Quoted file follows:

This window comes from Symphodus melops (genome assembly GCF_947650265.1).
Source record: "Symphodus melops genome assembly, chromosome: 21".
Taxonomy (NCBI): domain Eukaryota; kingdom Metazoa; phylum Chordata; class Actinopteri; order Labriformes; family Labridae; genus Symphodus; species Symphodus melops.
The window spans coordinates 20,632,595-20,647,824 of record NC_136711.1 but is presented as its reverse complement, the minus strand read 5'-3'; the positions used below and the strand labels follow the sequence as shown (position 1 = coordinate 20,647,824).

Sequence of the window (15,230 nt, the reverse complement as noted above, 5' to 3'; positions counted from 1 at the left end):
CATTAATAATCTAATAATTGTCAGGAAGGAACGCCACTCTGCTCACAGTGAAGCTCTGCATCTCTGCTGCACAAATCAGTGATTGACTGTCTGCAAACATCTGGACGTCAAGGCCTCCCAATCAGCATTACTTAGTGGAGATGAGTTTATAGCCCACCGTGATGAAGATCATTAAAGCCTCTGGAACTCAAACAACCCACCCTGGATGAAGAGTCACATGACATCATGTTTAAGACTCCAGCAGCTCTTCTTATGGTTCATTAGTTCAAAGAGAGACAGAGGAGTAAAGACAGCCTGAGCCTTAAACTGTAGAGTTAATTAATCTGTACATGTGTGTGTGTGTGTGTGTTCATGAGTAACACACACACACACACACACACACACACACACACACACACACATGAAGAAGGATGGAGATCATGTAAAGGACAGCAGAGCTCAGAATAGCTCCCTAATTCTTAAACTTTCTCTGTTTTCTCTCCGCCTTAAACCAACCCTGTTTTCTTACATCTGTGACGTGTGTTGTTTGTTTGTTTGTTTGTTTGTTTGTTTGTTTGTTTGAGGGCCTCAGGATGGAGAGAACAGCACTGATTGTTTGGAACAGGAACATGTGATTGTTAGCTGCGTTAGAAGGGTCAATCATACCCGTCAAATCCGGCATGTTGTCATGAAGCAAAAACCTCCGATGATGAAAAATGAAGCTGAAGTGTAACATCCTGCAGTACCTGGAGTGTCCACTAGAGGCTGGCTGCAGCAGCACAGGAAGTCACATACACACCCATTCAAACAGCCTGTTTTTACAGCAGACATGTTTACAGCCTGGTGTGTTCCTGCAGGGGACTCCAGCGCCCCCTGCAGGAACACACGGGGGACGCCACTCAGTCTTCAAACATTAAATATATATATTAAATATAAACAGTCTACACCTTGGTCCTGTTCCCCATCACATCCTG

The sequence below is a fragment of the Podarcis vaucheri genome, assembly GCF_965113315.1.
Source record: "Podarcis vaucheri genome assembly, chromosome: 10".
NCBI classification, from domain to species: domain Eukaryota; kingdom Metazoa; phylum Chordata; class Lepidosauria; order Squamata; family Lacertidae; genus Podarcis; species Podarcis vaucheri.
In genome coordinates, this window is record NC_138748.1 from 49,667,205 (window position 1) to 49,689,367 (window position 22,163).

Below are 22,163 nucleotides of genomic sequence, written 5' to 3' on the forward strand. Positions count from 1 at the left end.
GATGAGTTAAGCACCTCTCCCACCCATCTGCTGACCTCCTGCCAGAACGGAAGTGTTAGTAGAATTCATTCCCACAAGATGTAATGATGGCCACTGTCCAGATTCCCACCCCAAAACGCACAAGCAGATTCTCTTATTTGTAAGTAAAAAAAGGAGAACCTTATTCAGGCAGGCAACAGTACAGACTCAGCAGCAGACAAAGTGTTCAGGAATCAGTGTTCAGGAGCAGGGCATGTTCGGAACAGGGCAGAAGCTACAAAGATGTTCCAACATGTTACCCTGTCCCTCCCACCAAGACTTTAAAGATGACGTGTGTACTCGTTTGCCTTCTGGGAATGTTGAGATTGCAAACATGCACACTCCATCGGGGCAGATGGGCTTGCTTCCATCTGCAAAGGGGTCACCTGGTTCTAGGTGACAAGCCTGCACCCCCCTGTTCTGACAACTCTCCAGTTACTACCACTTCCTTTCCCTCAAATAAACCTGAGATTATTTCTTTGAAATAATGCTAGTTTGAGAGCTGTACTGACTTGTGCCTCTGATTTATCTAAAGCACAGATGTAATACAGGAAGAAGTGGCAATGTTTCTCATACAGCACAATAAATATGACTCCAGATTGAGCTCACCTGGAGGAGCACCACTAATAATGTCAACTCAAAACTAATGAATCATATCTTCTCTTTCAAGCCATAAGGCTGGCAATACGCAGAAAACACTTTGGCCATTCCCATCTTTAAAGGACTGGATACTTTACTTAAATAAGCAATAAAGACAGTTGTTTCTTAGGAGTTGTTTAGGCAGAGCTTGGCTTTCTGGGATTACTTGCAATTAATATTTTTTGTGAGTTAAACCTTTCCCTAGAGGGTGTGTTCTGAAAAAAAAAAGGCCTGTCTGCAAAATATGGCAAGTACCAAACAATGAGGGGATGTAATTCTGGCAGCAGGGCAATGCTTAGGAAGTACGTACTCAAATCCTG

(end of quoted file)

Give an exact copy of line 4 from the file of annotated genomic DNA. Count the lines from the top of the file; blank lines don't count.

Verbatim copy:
The window spans coordinates 20,632,595-20,647,824 of record NC_136711.1 but is presented as its reverse complement, the minus strand read 5'-3'; the positions used below and the strand labels follow the sequence as shown (position 1 = coordinate 20,647,824).